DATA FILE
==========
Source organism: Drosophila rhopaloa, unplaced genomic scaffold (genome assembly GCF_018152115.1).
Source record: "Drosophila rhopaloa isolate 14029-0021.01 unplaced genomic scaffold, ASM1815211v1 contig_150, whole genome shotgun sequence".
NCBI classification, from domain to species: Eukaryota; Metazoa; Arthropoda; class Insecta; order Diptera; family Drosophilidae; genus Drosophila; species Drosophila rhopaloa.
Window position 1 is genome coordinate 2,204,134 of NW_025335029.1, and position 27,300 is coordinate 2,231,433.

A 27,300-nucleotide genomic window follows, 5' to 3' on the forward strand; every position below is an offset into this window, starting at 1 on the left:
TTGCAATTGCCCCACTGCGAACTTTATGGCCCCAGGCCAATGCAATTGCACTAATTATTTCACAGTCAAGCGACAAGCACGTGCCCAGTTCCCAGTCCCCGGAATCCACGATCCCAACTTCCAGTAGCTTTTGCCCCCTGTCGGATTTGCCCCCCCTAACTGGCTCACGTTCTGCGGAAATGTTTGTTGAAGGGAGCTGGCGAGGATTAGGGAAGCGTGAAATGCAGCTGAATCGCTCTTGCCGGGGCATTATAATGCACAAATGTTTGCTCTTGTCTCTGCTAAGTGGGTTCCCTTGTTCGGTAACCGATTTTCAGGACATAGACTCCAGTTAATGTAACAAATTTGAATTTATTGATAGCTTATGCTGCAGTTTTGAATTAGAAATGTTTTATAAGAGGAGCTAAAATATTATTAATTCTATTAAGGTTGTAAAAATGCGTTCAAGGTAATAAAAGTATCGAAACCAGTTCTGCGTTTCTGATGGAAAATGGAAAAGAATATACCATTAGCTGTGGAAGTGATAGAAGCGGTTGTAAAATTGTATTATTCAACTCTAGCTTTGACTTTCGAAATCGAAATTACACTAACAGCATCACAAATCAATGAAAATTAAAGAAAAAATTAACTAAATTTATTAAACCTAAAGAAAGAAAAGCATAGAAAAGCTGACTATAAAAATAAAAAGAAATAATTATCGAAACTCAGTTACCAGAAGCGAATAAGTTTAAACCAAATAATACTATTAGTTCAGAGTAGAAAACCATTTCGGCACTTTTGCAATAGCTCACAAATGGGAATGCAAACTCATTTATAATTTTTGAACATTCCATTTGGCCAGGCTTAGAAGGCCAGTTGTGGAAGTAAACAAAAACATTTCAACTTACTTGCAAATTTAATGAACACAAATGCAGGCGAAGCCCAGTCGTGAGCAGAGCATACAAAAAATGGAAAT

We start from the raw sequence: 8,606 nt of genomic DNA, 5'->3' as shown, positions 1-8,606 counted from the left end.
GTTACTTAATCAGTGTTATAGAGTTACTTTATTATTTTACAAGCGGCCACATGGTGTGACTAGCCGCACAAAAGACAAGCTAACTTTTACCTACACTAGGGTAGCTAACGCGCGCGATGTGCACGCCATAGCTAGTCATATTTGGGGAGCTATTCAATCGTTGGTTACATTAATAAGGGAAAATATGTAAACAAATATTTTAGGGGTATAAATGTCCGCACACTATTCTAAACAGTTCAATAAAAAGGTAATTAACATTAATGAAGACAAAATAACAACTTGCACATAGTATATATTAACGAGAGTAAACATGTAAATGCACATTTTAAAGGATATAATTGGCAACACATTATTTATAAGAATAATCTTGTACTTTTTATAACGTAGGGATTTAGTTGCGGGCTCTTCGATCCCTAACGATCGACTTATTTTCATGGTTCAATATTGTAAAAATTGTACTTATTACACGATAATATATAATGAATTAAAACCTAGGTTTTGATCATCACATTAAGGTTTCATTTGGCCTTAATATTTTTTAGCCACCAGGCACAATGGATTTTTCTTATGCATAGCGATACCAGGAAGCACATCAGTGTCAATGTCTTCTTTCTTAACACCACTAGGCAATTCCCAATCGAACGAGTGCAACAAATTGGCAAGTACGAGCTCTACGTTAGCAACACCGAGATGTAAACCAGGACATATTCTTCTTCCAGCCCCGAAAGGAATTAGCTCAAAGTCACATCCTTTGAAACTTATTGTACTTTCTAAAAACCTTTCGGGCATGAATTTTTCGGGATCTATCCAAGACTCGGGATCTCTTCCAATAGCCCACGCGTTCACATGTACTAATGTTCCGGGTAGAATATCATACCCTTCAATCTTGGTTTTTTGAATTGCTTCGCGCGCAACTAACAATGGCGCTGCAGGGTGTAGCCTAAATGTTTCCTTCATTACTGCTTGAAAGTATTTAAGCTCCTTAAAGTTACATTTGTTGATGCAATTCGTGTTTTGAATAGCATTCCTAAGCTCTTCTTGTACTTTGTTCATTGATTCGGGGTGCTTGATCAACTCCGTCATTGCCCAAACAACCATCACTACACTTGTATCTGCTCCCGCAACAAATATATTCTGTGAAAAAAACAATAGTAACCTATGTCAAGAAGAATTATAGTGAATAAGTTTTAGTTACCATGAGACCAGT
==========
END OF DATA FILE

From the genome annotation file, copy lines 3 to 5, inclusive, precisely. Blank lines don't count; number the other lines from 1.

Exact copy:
NCBI classification, from domain to species: Eukaryota; Metazoa; Arthropoda; class Insecta; order Diptera; family Drosophilidae; genus Drosophila; species Drosophila rhopaloa.
Window position 1 is genome coordinate 2,204,134 of NW_025335029.1, and position 27,300 is coordinate 2,231,433.

A 27,300-nucleotide genomic window follows, 5' to 3' on the forward strand; every position below is an offset into this window, starting at 1 on the left: